One philosophy that lingers in my mind is one that explains the frail relationships particular to modern times. Hordes of individual leave small impressions in our minds almost every day, but soon many simply vanish, with only the traces of encounter and a sense of emptiness left inside us. Such is the time in which we live; deep emotional commune and exchanges are, if present, ever so brief and slight. The mere hands that wave goodbye become the main exchange. The philosopher finds the reason in the “invisible shells” that modern people form to protect themselves from disastrously numerous yet frail interactions but that in turn further alienate them from others.
I have felt the unseen distance myself. When almost identical, ghostly figures quietly slid by, I was left feeling uneasy. The breeze that sneaks behind to tickle my ears seemed to be my only permanent company.
At first, I felt defeated. I could not reach out, because I did not want to be hurt by forming fleeting relationships that seemed to be of no use. One day, however, I noticed two Saint Bernards charging toward me outside my house. I hesitated to talk to the owner, with whom I assumed would not build any substantial relationship with. But just as I nearly passed them, she greeted me with soft, amiable voice. The conversation that I expected to be of trivial, artificial content, turned out to be one that old friends might have. We chatted for nearly 10 minutes and since then we became close friends. The moment she reached out made the close relationship we have today. Reaching out to others never seemed so powerful until then.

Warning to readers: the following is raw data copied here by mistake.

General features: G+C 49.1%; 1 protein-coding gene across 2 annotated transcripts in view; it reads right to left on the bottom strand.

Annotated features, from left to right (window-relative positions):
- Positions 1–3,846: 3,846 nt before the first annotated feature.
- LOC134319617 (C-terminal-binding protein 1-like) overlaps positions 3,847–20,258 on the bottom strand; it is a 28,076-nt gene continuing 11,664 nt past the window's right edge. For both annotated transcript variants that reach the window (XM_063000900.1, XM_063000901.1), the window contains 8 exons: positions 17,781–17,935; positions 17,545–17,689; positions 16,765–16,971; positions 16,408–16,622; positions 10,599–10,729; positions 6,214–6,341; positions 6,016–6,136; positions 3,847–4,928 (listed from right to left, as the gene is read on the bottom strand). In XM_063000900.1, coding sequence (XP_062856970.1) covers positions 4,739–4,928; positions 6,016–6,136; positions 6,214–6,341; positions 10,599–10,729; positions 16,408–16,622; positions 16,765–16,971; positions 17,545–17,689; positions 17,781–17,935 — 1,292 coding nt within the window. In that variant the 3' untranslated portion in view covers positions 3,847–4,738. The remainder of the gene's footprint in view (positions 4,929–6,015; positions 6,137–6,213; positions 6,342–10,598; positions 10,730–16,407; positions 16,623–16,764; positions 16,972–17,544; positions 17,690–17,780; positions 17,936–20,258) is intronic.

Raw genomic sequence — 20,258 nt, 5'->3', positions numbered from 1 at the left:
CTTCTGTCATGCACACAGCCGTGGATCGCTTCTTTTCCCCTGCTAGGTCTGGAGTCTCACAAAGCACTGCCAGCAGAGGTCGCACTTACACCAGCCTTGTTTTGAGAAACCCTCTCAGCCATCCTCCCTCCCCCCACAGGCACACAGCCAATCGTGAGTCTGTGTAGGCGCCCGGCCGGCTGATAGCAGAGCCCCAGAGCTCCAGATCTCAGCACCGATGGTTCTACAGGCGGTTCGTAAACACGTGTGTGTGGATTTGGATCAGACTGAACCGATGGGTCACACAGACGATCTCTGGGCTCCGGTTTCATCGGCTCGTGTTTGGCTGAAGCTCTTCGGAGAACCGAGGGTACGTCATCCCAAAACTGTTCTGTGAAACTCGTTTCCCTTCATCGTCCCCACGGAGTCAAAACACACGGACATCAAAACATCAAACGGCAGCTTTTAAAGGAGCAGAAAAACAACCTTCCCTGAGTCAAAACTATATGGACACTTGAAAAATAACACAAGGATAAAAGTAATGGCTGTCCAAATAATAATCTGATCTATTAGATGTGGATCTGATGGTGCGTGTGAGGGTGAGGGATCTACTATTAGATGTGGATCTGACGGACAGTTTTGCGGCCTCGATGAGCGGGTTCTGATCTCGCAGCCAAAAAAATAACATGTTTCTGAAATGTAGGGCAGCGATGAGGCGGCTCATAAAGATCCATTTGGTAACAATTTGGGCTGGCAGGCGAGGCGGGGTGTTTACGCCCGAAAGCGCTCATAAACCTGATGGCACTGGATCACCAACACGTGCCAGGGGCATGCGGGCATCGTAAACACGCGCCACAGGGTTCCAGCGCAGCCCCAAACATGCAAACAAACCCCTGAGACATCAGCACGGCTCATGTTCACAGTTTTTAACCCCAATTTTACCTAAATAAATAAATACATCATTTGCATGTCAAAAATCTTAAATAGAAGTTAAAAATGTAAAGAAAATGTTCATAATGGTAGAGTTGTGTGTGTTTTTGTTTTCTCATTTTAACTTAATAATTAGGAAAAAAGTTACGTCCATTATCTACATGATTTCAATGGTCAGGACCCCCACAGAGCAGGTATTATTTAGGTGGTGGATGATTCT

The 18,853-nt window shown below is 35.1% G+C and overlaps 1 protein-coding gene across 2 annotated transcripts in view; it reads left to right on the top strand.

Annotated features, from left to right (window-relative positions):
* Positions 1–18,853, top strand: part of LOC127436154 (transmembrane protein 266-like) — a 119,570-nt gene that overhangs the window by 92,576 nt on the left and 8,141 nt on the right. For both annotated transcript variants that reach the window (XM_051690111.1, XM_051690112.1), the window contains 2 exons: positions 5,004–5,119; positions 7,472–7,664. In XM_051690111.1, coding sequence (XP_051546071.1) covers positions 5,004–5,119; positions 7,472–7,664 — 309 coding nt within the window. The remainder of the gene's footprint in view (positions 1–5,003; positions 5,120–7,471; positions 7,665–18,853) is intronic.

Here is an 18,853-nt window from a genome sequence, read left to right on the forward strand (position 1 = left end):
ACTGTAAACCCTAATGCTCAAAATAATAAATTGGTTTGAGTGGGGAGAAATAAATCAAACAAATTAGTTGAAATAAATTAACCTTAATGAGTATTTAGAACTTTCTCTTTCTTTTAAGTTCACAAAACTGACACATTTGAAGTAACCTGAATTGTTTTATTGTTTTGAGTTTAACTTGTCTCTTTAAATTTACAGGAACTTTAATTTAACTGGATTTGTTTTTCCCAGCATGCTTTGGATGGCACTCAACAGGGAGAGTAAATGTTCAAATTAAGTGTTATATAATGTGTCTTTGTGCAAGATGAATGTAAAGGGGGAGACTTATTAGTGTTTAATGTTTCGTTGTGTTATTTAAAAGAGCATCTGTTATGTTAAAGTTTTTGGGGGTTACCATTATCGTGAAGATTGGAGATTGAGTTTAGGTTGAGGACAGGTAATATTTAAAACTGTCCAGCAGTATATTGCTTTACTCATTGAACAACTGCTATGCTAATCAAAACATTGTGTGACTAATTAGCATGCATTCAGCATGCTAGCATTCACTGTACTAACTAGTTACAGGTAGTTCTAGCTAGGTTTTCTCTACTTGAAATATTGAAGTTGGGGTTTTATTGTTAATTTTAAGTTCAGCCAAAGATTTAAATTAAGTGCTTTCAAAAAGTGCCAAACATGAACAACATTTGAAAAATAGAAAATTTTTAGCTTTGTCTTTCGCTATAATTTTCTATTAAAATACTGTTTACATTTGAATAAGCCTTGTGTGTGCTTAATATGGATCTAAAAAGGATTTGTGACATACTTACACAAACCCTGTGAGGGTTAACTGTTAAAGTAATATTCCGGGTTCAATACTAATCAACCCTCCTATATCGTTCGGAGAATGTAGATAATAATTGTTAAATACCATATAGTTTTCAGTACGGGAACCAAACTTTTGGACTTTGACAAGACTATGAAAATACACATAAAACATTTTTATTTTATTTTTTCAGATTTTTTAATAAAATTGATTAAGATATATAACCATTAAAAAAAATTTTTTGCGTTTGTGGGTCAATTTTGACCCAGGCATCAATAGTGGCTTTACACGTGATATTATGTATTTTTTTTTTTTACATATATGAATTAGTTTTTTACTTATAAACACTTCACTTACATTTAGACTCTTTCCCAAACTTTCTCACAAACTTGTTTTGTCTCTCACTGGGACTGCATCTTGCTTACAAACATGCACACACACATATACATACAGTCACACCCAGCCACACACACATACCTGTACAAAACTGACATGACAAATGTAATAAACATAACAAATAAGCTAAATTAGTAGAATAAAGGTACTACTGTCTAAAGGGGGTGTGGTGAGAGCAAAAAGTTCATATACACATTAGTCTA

We have no control over who we encounter. What we do have control over, however, is what kind of person we are: accepting the reality that emotionally and physically frail relationships are inevitable in many cases, yet still actively interested in others and courageous to break the invisible shells to reach out.
People will move in and out of our lives. But each one touches us in a special way that forever changes us, if ever so slightly. I hope that all people in the world can embrace people they encounter with the subtleties underlying this complex relationship.
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